Ajuga heralds spring with bugles!
Common Name : Common bugleweed
Science-y Name : Ajuga
A Few Other Varieties : A. genevensis, A. reptans
Native or Non : Decidedly non-native to the Americas. Ajuga is native to a number of countries in Asia and the Mediterranean, as well as some locations in Australia.
Characteristics : A leafy, full groundcover that produces precious little spikes of flowers in the spring. Flowers most commonly bloom in purple, white and pink. Leaves of ajuga are most commonly round with a wonderful lobed or undulated edge, and color that varies from deep green to purplish red in color. A good dose of sun each day, a few hours vs a full day, will bring out the best reds in the leaves.
Ajuga may die back a bit in winter, but we’ve seen it weather some serious frosts. If it does get a bit wilty it will regain its shape and grow new leaves when the temps warm back up in the spring. Its red to purplish foliage will bring a subtle interest to your yard. It’s a nice addition to the look of grass or mulch that often is prominent when the summer flowers are all gone.
If you are looking for a plant that is going to spread and help hold soil in place on a slope or in a lightly shaded area then ajuga is a great choice. It will spread over multiple seasons if it’s in a happy place. Planning out the initial planting is important so the ajuga won’t spread into other plants that won’t appreciate the crowding.
Deer and bunnies tend not to eat ajuga as the plant has a bitter taste.
Fun Fact : How does this little ruby leafed plant get its energy and photosynthesize when green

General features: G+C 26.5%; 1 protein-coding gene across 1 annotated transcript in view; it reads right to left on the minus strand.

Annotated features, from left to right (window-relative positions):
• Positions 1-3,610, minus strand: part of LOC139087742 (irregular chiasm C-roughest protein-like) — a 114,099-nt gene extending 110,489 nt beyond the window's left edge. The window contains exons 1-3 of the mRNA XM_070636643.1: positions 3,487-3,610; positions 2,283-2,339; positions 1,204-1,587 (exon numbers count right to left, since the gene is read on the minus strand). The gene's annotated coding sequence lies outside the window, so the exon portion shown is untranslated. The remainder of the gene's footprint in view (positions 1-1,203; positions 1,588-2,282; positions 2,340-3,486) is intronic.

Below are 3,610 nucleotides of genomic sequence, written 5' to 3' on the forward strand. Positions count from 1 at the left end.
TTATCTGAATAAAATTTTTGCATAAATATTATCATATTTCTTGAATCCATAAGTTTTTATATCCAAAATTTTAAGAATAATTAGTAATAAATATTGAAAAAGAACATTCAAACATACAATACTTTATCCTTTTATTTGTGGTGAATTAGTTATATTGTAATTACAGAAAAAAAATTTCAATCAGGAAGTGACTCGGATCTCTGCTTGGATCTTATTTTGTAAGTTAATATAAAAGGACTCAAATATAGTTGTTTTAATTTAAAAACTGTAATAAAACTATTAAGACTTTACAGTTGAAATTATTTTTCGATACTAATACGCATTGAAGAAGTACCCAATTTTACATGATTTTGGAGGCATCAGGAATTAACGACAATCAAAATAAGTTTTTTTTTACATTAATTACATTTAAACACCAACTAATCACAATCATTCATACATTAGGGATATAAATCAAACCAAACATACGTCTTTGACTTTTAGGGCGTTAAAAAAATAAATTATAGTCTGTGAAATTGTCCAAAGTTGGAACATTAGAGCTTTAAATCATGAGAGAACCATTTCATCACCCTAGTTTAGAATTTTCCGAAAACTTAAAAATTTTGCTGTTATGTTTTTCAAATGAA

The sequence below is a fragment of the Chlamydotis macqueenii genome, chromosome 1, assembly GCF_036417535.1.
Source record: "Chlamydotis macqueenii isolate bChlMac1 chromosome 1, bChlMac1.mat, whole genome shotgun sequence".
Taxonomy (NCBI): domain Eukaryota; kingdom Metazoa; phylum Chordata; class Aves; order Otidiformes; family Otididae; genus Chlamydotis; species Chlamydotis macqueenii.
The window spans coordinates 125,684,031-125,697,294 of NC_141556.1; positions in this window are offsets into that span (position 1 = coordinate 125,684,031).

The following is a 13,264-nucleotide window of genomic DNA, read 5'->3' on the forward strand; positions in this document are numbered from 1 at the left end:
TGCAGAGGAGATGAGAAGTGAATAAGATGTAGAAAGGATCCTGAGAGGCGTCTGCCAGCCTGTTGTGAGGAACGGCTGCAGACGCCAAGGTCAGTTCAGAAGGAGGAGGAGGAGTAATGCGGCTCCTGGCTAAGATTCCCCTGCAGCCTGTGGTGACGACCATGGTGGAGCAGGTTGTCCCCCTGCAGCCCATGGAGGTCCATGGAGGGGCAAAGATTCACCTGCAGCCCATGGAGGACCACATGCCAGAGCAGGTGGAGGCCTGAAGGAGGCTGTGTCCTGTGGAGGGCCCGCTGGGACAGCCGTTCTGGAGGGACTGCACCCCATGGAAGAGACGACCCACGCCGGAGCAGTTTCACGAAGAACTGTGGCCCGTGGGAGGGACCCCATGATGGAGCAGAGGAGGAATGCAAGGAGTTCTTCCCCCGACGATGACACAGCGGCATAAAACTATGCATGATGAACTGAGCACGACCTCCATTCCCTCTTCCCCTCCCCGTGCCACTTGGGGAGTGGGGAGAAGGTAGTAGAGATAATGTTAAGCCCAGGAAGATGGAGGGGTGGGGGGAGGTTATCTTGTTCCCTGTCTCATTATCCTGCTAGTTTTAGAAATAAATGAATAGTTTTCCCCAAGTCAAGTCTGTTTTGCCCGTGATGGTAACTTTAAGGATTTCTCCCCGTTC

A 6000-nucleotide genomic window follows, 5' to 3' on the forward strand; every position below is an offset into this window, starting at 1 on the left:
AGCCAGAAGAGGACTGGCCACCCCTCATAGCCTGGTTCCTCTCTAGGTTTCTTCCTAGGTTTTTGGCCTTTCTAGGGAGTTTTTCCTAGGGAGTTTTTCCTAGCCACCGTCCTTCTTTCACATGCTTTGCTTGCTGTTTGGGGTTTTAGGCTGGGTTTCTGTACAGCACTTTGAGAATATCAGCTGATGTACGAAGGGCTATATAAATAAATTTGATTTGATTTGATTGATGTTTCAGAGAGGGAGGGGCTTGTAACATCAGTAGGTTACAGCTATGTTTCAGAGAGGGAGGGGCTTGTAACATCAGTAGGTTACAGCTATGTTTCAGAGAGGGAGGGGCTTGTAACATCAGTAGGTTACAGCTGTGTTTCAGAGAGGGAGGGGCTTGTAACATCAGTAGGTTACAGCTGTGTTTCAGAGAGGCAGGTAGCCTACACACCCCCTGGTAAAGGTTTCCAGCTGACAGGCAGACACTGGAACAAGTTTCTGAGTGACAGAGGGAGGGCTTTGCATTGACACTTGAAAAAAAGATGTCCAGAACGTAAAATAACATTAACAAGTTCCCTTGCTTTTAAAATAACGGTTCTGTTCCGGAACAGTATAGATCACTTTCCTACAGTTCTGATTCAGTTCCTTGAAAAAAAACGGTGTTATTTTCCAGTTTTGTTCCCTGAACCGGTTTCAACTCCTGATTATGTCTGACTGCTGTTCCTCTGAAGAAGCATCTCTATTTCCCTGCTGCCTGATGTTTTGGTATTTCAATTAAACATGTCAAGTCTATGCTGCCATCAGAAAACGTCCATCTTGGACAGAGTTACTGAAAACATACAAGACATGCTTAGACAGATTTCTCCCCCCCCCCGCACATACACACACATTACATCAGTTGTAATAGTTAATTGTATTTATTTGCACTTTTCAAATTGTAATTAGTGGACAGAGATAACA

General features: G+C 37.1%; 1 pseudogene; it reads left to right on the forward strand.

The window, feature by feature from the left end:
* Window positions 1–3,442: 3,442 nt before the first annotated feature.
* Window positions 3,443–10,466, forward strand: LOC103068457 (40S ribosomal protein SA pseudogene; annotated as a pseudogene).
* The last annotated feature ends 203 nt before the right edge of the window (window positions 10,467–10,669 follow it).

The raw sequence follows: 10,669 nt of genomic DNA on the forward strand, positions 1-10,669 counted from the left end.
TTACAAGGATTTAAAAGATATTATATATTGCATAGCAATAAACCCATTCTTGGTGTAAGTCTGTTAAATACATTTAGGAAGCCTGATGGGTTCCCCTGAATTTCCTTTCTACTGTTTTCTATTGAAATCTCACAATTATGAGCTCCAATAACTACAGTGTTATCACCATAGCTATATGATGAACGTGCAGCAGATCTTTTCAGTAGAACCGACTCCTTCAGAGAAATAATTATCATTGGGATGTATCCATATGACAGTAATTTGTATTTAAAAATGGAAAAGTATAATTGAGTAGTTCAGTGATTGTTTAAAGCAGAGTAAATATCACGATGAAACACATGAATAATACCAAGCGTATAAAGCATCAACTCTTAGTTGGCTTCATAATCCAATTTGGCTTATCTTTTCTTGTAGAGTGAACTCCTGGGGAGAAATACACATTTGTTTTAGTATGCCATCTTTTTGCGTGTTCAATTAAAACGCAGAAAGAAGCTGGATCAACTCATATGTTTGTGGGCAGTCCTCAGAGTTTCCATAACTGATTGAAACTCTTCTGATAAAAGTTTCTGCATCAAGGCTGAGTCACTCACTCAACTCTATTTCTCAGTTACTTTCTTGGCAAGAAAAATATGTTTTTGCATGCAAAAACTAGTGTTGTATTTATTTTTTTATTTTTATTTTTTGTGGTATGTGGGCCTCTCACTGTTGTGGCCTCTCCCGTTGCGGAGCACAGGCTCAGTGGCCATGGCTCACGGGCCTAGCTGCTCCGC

isn’t its main color?
All leaves share common pigment molecules: chlorophyll, carotenoids, and anthocyanins.
Chlorophyll is the main molecule used for photosynthesis. It does not absorb green light so that is the color reflected back to our eyes and, for the most part, why leaves look green.
Carotenoids capture energy that chlorophyll can’t or doesn’t and gives leaves red or orange tones. The same light absorbing/reflecting principles apply here.
Anthocyanins are not directly involved in photosynthesis, but give leaves red to purplish colors.
That’s all well and good, guru, but it doesn’t answer the question.
There are plants that produce more of one of the three pigments than the others. When carotenoids or anthocyanins are more prominent the green of chlorophyll is masked from our eyes, but the chlorophyll molecule is still present in the leaf. It is believed that carotenoids and anthocyanins with their non-green hues also help protect leaves from UV damage when a plant is in full sun environments. With that protection chlorophyll can do its work and the plant will keep on living. This is a super simplified take on the science of leaf pigment, and the topic is still much discussed among true scientists.
And none of this explains cactus or succulents.
Care Considerations : Ajuga thrives in moist soils with sun to partial shade. It is a thick ground cover that is described as forming a mat of leaves where it is planted and happy.
While it will spread some through the distribution of seed, it is more likely to spread through its root system and the development of stolons. Essentially the roots send out runners. A runner that grows on the soil surface is called a stolon. (If it’s under the surface it’s called a rhizome.) A new root bunch develops on the stolon and a new plant grows in that spot. RAG Thyme gardeners will help keep the spread of ajuga in check so the plant won’t take over where it’s not wanted. It needs ongoing attention to keep it tamed in one area.
The hearty ground cover is susceptible to crown rot if the soil or environment where it is placed is too humid. If it’s too much in the sun the leaves are prone to browning and burn. It can be moved to a more appropriate part of the yard as needed or wanted.
Contact us to get an estimate on RAG Thyme services for your yard and garden! We’ll help existing plants stay brilliant, or suggest alternatives with as much beauty and personality.